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Scene from one of Ralph and Karen’s pyjama parties
New Tape-beatles, Old Appeal
by Ralph Johnson, Retrofuturism Staff Critic
Could the Tape-beatles be getting hip after all these years?
Several disturbing hints of such late-blooming activity have been detected recently — clowning around on the David Letterman show, hitting the charts for the first time in a decade with a techno-pop version of the John Cage piece ‘Fontana Mix.’
At their appearance Friday at the Art Department of St. Ambrose University in Davenport, it was their invigorating, self-effacing attitude that really told the story.
After a 25-year career playing Don Juan to matronly audio fantasies, the Tape-beatles appear to have settled into a role that simultaneously fulfills the expectations of their cultivated listeners and lets them treat the ogling with the respect it deserves.
For artists turning 99 this year, the Tape-beatles are a remarkable specimen, trim, fit and their throbbing edits completely intact. They are practiced veterans of tape-techniques, ending every piece with a regulation big finish, working up the listeners with undulating mixes, sustained deconstructions, feeding the broad-stroked machine �sthetics with a procession of material designed to fuel the frenzy of their spectacle-enthralled listeners.
One after another, middle-aged Sound-enthusiasts sporting cassettes approached ring-side and received sound bites, which they invariably gobbled into open-eared audio duels. The Tape-beatles would laugh and hobble away, holding one ear as if deafened.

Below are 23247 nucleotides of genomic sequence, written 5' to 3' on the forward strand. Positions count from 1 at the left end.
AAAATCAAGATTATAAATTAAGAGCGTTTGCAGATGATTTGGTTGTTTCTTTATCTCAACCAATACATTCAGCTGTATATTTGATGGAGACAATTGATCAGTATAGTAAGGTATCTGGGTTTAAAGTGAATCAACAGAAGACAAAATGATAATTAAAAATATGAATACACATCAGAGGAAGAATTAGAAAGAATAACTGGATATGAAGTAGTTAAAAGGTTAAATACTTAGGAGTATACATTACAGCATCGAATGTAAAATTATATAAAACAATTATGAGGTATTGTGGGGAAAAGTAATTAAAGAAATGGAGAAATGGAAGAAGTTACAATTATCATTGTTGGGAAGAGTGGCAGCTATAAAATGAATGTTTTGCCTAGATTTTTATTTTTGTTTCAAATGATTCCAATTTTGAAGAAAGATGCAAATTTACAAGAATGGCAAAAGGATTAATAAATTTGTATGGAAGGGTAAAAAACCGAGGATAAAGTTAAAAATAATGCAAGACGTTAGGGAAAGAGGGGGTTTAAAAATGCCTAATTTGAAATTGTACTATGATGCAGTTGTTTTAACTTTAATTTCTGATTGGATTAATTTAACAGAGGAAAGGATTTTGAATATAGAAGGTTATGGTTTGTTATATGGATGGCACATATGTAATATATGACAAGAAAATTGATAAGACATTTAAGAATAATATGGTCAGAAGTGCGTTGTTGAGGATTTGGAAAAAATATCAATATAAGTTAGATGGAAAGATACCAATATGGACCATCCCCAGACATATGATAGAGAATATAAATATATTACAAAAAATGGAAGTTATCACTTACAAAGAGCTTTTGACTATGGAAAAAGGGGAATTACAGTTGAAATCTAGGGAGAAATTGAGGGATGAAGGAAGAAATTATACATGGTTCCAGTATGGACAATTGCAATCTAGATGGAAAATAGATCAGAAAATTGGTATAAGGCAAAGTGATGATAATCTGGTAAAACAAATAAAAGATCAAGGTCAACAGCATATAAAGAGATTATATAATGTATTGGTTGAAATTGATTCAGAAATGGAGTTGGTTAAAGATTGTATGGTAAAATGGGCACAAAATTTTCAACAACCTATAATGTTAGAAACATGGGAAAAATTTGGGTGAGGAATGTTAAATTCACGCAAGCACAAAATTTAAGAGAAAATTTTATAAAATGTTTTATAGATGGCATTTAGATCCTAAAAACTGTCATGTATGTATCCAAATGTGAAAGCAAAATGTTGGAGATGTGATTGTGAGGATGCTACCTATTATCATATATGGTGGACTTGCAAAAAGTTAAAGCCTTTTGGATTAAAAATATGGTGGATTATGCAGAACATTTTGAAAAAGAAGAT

They do not talk about committing theft but rather of commodification, consumption and production; all foreplay. They wear their tumescence like a badge, talking about their plan to reclaim culture and denying the possibility of theft. They play the amiable rogue, defusing the audiences original intention with good-natured plagiarism and then delivering yet another theft-laden piece with a sly, naughty twinkle.
It is an ingenious act, honed to near perfection. They come across like a mercantile capitalist with the abundant self-confidence to steal and sell back their audience’s prurient fantasies, holding in reserve the sense of who they really are. On stage, they are who they want to be, and they are only too glad to oblige.
Not having a big hit on rock stations and dance clubs effectively changed their audience. The Art Building at St. Ambrose was filled with middle-aged audio artists, stuffed into party dresses they used to fit into with greater ease, and they squealed like teenyboppers at every edit.
The Tape-beatles took it all with becoming equanimity, giving as good as they got, grinning their way through it with the bemused smile of a master of manipulation. As kinds of elder statesmen of the bespectacled-marketplace, they have earned their unique status and relaxed demeanor, and nobody else does a Tape-beatle any better.
This item first appeared in PhotoStatic Magazine no. 35.